Then I take the waterproof fabric (I get mine on Ebay) and lay it out on my table. Place the foam pad on top of it and cut a piece of fabric the size of the pad plus the depth. With a 4 inch thick pad you would want the width plus 4 inches. You need two of these pieces of fabric. I put a zipper in the shortest end and then sew the two pieces together. You can always make a slipcover like a pillowcase sham if you like, but I prefer zippers. If you cannot find waterproof fabric you can also use shower curtains. Those are a little heavier and more noisy but they work great.
The covers that go over this fabric are either flannel or fleece. I use fleece blankets as well sometimes to make covers out of. You can make them the same way as the waterproof cover using a zipper or you can cut one piece of fabric about 6-8 inches longer, and make a "pocket" to keep the pillow inside. You do that by folding the end down and then sewing the sides, hemming the edge if needed.
We change the top covers between each dog and if an "accident" occurs the waterpoof pad makes it easy to clean up. They can be sprayed and wiped off with regular spray cleaners or they can washed and hung to dry. The foam RARELY needs washing. It does not wash well in the washing machine if its more than about an inch thick, but if a leak happens and the pad gets wet you can always put it in the tub, work some soapy water into it and wring it out really well, lay on top of cage to dry.
I am a stickler and want the covers to all match so I have two complete sets of covers that fit my cage banks and play pens out in the front room. I have two or three "extras" in case of accidents. I do holiday themed ones as well just to be fancy.
The older dogs get the thicker, cushier beds. They seem to enjoy the pads and usually sleep most of the time they are here.
I have several beds like these at my house as well. My dogs love them!
Like many of you I am a member of several online forums. I have noticed that there is a huge amount of confusion about these three words:Clean, Disinfect and Sterilize.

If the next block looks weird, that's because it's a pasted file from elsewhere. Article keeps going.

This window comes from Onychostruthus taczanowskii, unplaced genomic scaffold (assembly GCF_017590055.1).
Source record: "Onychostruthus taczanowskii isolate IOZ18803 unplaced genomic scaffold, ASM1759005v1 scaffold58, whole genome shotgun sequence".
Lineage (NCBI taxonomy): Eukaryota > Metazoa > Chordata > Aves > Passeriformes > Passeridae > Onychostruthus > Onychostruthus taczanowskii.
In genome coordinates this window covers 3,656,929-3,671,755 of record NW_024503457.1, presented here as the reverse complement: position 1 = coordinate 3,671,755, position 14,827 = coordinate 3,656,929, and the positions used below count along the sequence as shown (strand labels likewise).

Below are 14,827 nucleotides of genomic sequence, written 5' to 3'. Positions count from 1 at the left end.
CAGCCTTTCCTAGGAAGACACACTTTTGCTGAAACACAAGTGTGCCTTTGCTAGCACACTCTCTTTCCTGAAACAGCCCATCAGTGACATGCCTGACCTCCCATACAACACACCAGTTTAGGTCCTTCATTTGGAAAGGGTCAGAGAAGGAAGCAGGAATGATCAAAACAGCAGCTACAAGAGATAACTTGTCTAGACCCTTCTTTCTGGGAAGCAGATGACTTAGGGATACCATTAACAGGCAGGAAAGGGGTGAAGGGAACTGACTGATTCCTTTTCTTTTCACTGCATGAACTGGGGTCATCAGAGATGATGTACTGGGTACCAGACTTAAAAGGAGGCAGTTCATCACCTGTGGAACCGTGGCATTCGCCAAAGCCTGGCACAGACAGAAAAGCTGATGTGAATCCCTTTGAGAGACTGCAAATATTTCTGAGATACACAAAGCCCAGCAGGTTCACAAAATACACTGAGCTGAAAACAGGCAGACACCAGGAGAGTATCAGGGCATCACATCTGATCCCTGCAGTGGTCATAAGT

Many people use them interchangably and yet they are not by any stretch interchangable. They each have a place in our industry and each has a definate definition attached to it.
Let's face it. We all want a clean, sanitary environment for our pets we care for and yet we all go about this differently. Understanding the differences in these words will make it easier for you to decide what to use in your shop to acheive what level of disinfection you are comfortable with.
Let's start with CLEAN. From the dictionary: To be free of dirt, marks or harmful materials.
Usually when an item is cleaned, soap or detergent is used in conjunction with water and/or a brush or cloth to remove unwanted materials from its surface. For example: Snap on combs, brushed, combs, blades, shears and nail trimmers can be cleaned with soapy water and rinse off. That will remove dirt, dander, blood, sebum, shampoo and conditioner residue, styling aids, etc. from their surfaces. This is a process that needs to be done routinely.
It is also NECCESARY to clean items before disinfecting them!
Disinfecting by definition: the killing of most microbial life that can lead to infection in humans—such as Influenza, Staphylococcus, HIV/AIDS, Herpes, Salmonella and Hepatitis. This can be acheived by using a chemical disinfectant or a tool like a UV sanitizer.
It is almost impossible to disinfect or sanitize a dirty item. You can kill the germs involved but you will still have dirt, grime and the like if you do not clean the items first.
I see all the time where people say they use Barbicide to clean. Well, no, you didn't. It is NOT a cleaner! It is, according to it's own website FAQ section a disinfectant to be used AFTER cleaning. From the lable:
BEAUTY/BARBER INSTRUMENTS AND TOOLS: Thoroughly clean brushes, combs, clipper blades, shears, razors, and other inanimate hard surfaced non-porous tools and implements prior to complete immersion for 10 minutes (or as required by local authorities) in a solution as prepared above.
If you fail to clean the items first you are not effectively disinfecting your tools.
Now, I am not a fan of Barbicide. I know it can damage our equipment, especially non stainless metals. I use a cleansing alcohol and peroxide to disinfect my equipment. I wash everything off in soapy water, quite often in my tub after a day of grooming using my left over shampoo. Rinse, Dry. Then spray with alcohol. In between dogs, I remove hair and spritz with my alcohol.
NOW we have the word STERILIZE. In most cases this term DOES NOT apply to grooming tools. When an item is sterlized, generally cold or heat autoclave units are used. They are used to kill 100% of all organic micro organisms. This is needed in surgical situations but it is not needed nor is it practical in grooming tools. Once an item is removed from a sterile packet or uv sterlizer, it is no longer sterile.